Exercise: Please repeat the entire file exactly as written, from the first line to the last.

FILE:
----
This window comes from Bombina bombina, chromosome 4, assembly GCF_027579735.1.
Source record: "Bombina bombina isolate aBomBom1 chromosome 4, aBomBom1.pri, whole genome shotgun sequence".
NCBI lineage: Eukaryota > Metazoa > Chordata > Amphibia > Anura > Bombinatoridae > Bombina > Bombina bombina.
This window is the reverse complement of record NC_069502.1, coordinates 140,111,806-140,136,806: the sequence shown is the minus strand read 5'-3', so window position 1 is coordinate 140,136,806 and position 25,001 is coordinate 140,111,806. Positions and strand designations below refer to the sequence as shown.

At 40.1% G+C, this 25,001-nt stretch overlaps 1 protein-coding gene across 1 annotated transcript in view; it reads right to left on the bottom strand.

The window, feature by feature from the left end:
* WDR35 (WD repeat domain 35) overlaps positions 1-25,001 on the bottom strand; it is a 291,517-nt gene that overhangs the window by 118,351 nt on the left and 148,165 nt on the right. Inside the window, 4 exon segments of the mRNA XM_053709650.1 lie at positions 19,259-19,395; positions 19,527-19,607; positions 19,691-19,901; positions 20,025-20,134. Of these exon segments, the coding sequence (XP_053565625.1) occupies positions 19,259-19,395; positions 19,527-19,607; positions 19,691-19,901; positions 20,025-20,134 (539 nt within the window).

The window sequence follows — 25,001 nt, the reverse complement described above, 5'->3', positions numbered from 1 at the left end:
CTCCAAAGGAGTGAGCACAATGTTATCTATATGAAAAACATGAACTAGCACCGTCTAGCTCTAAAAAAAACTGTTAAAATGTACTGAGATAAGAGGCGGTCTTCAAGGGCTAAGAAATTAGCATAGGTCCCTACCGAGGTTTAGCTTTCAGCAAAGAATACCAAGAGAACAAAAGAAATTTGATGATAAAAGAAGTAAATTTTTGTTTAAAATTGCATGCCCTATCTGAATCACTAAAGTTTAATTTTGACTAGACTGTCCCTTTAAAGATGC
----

This window comes from Bombina bombina, chromosome 4, assembly GCF_027579735.1.
Source record: "Bombina bombina isolate aBomBom1 chromosome 4, aBomBom1.pri, whole genome shotgun sequence".
NCBI lineage: Eukaryota > Metazoa > Chordata > Amphibia > Anura > Bombinatoridae > Bombina > Bombina bombina.
This window is the reverse complement of record NC_069502.1, coordinates 140,111,806-140,136,806: the sequence shown is the minus strand read 5'-3', so window position 1 is coordinate 140,136,806 and position 25,001 is coordinate 140,111,806. Positions and strand designations below refer to the sequence as shown.

At 40.1% G+C, this 25,001-nt stretch overlaps 1 protein-coding gene across 1 annotated transcript in view; it reads right to left on the bottom strand.

The window, feature by feature from the left end:
* WDR35 (WD repeat domain 35) overlaps positions 1-25,001 on the bottom strand; it is a 291,517-nt gene that overhangs the window by 118,351 nt on the left and 148,165 nt on the right. Inside the window, 4 exon segments of the mRNA XM_053709650.1 lie at positions 19,259-19,395; positions 19,527-19,607; positions 19,691-19,901; positions 20,025-20,134. Of these exon segments, the coding sequence (XP_053565625.1) occupies positions 19,259-19,395; positions 19,527-19,607; positions 19,691-19,901; positions 20,025-20,134 (539 nt within the window).

The window sequence follows — 25,001 nt, the reverse complement described above, 5'->3', positions numbered from 1 at the left end:
CTCCAAAGGAGTGAGCACAATGTTATCTATATGAAAAACATGAACTAGCACCGTCTAGCTCTAAAAAAAACTGTTAAAATGTACTGAGATAAGAGGCGGTCTTCAAGGGCTAAGAAATTAGCATAGGTCCCTACCGAGGTTTAGCTTTCAGCAAAGAATACCAAGAGAACAAAAGAAATTTGATGATAAAAGAAGTAAATTTTTGTTTAAAATTGCATGCCCTATCTGAATCACTAAAGTTTAATTTTGACTAGACTGTCCCTTTAAAGATGC